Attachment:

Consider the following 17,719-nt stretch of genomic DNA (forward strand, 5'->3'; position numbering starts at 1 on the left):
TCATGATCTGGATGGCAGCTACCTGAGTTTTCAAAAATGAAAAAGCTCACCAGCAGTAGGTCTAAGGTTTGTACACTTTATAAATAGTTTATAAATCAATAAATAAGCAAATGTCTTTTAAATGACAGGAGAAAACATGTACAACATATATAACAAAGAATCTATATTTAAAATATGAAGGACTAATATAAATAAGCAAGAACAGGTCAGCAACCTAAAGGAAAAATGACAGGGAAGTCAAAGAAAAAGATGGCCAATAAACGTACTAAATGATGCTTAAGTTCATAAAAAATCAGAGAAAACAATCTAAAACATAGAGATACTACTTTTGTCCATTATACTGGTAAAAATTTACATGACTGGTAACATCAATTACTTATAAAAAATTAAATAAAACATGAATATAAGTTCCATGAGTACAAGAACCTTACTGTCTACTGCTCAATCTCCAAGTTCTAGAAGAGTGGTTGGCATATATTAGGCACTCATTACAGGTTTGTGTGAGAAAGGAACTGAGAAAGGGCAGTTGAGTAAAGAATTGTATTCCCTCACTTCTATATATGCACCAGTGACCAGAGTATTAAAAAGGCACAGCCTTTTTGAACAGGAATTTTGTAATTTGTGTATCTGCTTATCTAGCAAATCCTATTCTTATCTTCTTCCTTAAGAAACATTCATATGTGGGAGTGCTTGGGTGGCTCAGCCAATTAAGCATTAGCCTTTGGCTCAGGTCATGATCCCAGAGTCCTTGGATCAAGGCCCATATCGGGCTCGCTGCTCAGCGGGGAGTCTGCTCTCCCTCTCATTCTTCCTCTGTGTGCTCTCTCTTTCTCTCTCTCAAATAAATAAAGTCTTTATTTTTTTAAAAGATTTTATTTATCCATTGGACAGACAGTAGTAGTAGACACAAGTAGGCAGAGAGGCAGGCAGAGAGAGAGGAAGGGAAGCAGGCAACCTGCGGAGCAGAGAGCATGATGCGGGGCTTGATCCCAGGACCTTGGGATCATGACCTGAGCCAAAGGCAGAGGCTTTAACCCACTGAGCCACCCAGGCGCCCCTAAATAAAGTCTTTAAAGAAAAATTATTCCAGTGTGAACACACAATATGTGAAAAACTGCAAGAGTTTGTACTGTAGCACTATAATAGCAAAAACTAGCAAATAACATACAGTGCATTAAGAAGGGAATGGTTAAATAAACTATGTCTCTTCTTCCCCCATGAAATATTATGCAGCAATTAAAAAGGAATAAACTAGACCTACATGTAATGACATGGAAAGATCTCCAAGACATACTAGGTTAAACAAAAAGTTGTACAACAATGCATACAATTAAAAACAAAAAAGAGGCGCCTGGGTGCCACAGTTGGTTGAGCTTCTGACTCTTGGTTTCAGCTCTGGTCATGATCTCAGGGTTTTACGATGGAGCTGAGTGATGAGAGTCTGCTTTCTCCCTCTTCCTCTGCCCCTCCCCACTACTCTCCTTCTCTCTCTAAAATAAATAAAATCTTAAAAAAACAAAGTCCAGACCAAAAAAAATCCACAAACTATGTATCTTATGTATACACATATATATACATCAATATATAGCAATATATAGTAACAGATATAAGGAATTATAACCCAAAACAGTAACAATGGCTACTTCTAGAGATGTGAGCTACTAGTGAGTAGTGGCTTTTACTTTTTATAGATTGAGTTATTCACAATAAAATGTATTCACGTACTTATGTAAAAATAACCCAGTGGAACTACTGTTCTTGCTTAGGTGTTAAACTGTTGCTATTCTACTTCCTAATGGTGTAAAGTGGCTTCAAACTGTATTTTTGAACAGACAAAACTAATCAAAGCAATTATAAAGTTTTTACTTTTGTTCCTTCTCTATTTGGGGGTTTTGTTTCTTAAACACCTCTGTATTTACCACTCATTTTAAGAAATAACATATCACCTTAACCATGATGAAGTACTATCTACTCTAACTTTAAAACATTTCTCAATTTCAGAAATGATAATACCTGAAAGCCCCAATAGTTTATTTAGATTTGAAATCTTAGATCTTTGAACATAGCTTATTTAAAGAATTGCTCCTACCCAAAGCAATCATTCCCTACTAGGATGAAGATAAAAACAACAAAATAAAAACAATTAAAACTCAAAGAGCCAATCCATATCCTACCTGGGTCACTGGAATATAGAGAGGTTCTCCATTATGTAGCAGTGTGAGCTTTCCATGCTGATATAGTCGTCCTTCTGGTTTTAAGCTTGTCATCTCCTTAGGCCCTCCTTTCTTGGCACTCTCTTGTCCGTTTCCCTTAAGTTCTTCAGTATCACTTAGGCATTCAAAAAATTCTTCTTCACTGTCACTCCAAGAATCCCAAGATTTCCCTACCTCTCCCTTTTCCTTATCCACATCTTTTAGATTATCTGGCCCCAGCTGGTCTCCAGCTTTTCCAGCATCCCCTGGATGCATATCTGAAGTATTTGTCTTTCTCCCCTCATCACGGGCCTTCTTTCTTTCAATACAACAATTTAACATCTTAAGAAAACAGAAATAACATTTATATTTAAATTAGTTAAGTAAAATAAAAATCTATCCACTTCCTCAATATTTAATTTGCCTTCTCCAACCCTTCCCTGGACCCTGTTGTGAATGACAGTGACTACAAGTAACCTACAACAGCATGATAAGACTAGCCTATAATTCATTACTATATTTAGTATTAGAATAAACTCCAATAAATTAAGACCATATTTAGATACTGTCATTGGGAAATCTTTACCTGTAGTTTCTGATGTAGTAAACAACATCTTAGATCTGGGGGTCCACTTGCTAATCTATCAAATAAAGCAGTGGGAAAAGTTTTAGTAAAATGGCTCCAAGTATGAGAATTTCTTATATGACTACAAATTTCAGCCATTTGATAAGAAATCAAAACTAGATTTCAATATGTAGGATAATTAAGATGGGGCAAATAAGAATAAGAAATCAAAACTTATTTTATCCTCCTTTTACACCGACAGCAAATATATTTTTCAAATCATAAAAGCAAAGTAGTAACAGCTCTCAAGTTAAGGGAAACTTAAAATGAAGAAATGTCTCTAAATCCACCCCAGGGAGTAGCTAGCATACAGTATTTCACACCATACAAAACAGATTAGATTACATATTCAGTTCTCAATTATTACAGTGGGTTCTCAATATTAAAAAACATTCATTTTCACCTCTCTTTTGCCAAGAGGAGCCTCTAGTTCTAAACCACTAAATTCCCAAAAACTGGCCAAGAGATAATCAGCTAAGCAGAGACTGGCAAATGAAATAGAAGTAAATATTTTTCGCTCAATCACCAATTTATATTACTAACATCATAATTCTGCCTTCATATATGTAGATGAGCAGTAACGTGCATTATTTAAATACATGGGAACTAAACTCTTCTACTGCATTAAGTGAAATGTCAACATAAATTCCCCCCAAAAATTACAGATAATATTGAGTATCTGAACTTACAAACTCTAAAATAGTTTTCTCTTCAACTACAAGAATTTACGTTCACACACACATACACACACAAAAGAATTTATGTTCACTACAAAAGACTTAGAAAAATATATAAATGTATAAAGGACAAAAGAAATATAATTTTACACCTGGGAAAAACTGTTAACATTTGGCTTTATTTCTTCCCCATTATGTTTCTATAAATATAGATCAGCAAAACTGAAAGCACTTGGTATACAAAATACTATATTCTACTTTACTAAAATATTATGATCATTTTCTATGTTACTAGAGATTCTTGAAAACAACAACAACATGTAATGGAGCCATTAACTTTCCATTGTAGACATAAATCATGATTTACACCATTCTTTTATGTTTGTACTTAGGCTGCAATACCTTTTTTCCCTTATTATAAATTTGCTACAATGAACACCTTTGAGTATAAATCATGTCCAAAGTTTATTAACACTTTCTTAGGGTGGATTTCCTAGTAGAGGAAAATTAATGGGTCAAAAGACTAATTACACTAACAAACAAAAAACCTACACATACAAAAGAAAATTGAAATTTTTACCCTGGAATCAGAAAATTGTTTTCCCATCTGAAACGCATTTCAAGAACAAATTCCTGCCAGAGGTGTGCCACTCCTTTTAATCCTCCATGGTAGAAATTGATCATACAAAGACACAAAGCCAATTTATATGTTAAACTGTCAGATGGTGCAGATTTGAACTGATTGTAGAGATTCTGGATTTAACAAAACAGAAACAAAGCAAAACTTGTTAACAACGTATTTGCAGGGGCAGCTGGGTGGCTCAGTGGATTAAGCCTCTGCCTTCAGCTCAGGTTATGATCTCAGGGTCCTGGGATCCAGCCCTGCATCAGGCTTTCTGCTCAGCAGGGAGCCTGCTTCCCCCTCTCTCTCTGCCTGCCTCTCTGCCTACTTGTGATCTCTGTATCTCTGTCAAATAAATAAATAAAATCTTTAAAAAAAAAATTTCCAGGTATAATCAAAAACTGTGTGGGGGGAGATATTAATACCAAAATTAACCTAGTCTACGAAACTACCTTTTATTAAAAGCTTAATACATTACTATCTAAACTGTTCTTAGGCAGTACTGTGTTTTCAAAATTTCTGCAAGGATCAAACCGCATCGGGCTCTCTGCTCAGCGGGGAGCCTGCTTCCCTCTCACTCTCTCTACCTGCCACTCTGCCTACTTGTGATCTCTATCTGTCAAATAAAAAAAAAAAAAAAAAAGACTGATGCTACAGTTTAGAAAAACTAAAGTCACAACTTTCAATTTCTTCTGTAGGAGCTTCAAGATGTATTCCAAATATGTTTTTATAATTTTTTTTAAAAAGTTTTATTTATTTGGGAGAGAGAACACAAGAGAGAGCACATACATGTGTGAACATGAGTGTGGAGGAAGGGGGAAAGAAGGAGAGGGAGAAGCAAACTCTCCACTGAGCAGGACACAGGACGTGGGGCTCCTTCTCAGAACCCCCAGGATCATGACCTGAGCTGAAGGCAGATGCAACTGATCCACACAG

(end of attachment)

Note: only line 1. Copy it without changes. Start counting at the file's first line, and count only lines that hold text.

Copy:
Consider the following 17,719-nt stretch of genomic DNA (forward strand, 5'->3'; position numbering starts at 1 on the left):